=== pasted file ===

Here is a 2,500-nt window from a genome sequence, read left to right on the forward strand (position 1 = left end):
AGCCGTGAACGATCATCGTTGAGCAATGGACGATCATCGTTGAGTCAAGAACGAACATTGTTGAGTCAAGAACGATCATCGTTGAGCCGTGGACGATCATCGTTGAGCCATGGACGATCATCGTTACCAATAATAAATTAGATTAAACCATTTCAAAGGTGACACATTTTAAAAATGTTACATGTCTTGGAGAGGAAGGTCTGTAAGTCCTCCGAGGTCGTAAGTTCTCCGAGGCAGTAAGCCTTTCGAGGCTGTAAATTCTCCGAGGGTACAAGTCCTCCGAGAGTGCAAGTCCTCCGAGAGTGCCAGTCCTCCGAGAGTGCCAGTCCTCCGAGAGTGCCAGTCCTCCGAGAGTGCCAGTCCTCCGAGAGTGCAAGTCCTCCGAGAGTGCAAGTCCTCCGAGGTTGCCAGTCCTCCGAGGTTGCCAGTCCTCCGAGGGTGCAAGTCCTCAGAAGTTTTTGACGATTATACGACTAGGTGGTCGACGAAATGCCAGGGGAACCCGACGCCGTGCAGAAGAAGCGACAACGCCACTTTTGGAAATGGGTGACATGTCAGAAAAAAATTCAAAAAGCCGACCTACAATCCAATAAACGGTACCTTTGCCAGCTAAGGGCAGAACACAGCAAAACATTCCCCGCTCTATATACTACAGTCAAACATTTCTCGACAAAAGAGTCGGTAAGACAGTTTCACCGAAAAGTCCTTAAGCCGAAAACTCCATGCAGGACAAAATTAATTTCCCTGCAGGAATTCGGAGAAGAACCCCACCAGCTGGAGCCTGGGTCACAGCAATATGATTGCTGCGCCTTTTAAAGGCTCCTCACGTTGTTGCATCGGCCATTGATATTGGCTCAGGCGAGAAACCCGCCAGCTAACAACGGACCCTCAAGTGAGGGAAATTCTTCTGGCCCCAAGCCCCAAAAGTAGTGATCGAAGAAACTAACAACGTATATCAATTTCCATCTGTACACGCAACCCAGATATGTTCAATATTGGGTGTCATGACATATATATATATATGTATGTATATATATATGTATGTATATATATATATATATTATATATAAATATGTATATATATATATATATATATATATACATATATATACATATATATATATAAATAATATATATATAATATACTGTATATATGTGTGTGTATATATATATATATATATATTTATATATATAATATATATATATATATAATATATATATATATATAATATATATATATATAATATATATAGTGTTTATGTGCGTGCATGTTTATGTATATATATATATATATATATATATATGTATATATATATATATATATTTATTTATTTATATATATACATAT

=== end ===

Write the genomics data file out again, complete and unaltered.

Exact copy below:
Here is a 2,500-nt window from a genome sequence, read left to right on the forward strand (position 1 = left end):
AGCCGTGAACGATCATCGTTGAGCAATGGACGATCATCGTTGAGTCAAGAACGAACATTGTTGAGTCAAGAACGATCATCGTTGAGCCGTGGACGATCATCGTTGAGCCATGGACGATCATCGTTACCAATAATAAATTAGATTAAACCATTTCAAAGGTGACACATTTTAAAAATGTTACATGTCTTGGAGAGGAAGGTCTGTAAGTCCTCCGAGGTCGTAAGTTCTCCGAGGCAGTAAGCCTTTCGAGGCTGTAAATTCTCCGAGGGTACAAGTCCTCCGAGAGTGCAAGTCCTCCGAGAGTGCCAGTCCTCCGAGAGTGCCAGTCCTCCGAGAGTGCCAGTCCTCCGAGAGTGCCAGTCCTCCGAGAGTGCAAGTCCTCCGAGAGTGCAAGTCCTCCGAGGTTGCCAGTCCTCCGAGGTTGCCAGTCCTCCGAGGGTGCAAGTCCTCAGAAGTTTTTGACGATTATACGACTAGGTGGTCGACGAAATGCCAGGGGAACCCGACGCCGTGCAGAAGAAGCGACAACGCCACTTTTGGAAATGGGTGACATGTCAGAAAAAAATTCAAAAAGCCGACCTACAATCCAATAAACGGTACCTTTGCCAGCTAAGGGCAGAACACAGCAAAACATTCCCCGCTCTATATACTACAGTCAAACATTTCTCGACAAAAGAGTCGGTAAGACAGTTTCACCGAAAAGTCCTTAAGCCGAAAACTCCATGCAGGACAAAATTAATTTCCCTGCAGGAATTCGGAGAAGAACCCCACCAGCTGGAGCCTGGGTCACAGCAATATGATTGCTGCGCCTTTTAAAGGCTCCTCACGTTGTTGCATCGGCCATTGATATTGGCTCAGGCGAGAAACCCGCCAGCTAACAACGGACCCTCAAGTGAGGGAAATTCTTCTGGCCCCAAGCCCCAAAAGTAGTGATCGAAGAAACTAACAACGTATATCAATTTCCATCTGTACACGCAACCCAGATATGTTCAATATTGGGTGTCATGACATATATATATATATGTATGTATATATATATGTATGTATATATATATATATATTATATATAAATATGTATATATATATATATATATATATATACATATATATACATATATATATATAAATAATATATATATAATATACTGTATATATGTGTGTGTATATATATATATATATATATTTATATATATAATATATATATATATATAATATATATATATATATAATATATATATATATAATATATATAGTGTTTATGTGCGTGCATGTTTATGTATATATATATATATATATATATATATGTATATATATATATATATATTTATTTATTTATATATATACATAT